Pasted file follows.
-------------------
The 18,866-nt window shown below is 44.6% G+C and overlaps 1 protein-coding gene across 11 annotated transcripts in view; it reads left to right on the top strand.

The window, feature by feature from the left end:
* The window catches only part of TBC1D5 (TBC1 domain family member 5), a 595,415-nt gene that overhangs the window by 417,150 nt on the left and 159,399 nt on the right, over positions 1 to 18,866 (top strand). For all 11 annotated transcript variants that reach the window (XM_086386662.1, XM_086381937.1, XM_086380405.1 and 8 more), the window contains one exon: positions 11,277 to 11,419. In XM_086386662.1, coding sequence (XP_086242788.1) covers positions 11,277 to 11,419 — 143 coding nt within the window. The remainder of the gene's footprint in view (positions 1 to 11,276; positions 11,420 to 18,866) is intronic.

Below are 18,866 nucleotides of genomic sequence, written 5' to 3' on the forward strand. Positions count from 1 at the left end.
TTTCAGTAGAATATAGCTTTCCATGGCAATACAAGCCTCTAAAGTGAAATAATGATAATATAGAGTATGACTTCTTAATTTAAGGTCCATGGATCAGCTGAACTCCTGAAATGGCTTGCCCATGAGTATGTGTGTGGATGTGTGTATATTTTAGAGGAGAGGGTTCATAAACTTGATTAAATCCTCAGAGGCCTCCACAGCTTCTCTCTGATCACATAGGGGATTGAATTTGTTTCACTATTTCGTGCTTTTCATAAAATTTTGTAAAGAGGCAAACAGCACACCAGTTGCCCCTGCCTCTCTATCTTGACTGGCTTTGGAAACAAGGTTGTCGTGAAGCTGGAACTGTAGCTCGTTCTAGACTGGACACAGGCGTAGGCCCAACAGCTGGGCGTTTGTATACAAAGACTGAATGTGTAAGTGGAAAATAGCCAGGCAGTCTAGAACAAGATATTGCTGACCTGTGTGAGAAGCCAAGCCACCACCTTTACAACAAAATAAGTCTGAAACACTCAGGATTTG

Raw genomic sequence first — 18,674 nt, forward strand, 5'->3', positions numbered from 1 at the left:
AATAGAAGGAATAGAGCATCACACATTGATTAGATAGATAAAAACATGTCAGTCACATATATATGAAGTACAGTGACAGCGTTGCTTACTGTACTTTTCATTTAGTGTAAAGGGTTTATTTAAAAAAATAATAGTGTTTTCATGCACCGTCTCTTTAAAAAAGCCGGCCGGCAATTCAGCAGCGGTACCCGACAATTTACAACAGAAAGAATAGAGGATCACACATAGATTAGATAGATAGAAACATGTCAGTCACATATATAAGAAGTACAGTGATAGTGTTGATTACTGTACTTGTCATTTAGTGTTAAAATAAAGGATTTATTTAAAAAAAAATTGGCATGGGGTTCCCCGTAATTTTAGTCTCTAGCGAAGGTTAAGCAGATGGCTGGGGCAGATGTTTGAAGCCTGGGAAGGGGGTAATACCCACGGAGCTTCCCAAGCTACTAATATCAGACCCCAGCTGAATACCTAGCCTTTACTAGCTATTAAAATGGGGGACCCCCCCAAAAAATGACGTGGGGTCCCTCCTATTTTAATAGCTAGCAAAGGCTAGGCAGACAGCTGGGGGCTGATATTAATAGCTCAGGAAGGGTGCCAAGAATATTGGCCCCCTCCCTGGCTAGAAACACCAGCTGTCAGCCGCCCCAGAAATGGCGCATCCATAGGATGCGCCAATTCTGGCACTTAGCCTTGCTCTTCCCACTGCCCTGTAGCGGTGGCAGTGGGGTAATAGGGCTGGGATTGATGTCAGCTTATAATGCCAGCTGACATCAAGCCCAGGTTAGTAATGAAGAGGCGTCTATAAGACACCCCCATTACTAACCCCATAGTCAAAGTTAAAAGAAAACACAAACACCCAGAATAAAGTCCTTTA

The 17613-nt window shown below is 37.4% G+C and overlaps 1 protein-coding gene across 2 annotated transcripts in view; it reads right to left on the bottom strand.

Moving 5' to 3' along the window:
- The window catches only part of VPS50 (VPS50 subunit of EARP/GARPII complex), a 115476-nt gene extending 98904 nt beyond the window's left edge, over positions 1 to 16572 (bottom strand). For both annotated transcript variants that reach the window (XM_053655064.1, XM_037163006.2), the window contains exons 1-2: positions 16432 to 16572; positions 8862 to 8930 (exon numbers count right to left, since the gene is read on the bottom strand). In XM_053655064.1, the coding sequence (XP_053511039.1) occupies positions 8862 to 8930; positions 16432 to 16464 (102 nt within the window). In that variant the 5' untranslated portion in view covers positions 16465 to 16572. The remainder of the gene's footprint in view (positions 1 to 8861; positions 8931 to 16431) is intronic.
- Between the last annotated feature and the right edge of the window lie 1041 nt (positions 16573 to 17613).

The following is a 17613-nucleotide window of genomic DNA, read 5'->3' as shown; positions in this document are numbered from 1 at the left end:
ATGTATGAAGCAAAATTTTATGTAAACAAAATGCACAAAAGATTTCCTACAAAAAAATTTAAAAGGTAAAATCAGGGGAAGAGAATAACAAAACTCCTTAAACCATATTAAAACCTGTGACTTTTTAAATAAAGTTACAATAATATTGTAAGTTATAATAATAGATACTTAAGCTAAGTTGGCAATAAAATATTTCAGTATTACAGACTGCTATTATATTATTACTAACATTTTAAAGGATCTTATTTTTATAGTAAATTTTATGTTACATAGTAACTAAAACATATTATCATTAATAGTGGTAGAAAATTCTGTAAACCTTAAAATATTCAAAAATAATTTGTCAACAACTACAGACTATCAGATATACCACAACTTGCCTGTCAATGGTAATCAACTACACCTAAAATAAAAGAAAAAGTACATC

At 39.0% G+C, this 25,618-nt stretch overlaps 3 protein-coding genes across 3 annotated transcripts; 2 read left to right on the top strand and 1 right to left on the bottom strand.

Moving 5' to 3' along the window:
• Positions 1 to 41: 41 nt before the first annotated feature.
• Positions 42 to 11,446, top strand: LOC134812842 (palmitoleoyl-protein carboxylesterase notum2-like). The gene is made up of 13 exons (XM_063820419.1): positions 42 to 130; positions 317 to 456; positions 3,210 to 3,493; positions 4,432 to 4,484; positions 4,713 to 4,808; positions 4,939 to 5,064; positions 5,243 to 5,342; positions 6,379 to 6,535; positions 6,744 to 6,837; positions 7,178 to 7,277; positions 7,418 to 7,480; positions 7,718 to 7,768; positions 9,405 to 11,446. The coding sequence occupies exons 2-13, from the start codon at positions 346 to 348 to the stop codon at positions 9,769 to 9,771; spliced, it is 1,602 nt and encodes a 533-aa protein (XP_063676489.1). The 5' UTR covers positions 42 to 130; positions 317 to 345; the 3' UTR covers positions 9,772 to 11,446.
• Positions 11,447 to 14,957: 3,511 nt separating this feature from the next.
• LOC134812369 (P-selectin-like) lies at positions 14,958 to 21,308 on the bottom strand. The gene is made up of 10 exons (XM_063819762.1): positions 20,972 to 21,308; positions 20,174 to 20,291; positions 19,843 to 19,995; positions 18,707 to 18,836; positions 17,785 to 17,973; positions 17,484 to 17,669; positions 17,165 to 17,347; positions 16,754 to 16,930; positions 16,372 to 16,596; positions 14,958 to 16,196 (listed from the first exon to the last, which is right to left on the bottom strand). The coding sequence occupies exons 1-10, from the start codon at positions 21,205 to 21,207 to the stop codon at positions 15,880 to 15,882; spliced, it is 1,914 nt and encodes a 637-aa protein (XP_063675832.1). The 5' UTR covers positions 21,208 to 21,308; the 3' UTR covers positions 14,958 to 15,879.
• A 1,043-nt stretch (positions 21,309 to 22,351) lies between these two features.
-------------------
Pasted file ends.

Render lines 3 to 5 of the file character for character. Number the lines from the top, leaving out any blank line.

* The window catches only part of TBC1D5 (TBC1 domain family member 5), a 595,415-nt gene that overhangs the window by 417,150 nt on the left and 159,399 nt on the right, over positions 1 to 18,866 (top strand). For all 11 annotated transcript variants that reach the window (XM_086386662.1, XM_086381937.1, XM_086380405.1 and 8 more), the window contains one exon: positions 11,277 to 11,419. In XM_086386662.1, coding sequence (XP_086242788.1) covers positions 11,277 to 11,419 — 143 coding nt within the window. The remainder of the gene's footprint in view (positions 1 to 11,276; positions 11,420 to 18,866) is intronic.

Below are 18,866 nucleotides of genomic sequence, written 5' to 3' on the forward strand. Positions count from 1 at the left end.
TTTCAGTAGAATATAGCTTTCCATGGCAATACAAGCCTCTAAAGTGAAATAATGATAATATAGAGTATGACTTCTTAATTTAAGGTCCATGGATCAGCTGAACTCCTGAAATGGCTTGCCCATGAGTATGTGTGTGGATGTGTGTATATTTTAGAGGAGAGGGTTCATAAACTTGATTAAATCCTCAGAGGCCTCCACAGCTTCTCTCTGATCACATAGGGGATTGAATTTGTTTCACTATTTCGTGCTTTTCATAAAATTTTGTAAAGAGGCAAACAGCACACCAGTTGCCCCTGCCTCTCTATCTTGACTGGCTTTGGAAACAAGGTTGTCGTGAAGCTGGAACTGTAGCTCGTTCTAGACTGGACACAGGCGTAGGCCCAACAGCTGGGCGTTTGTATACAAAGACTGAATGTGTAAGTGGAAAATAGCCAGGCAGTCTAGAACAAGATATTGCTGACCTGTGTGAGAAGCCAAGCCACCACCTTTACAACAAAATAAGTCTGAAACACTCAGGATTTG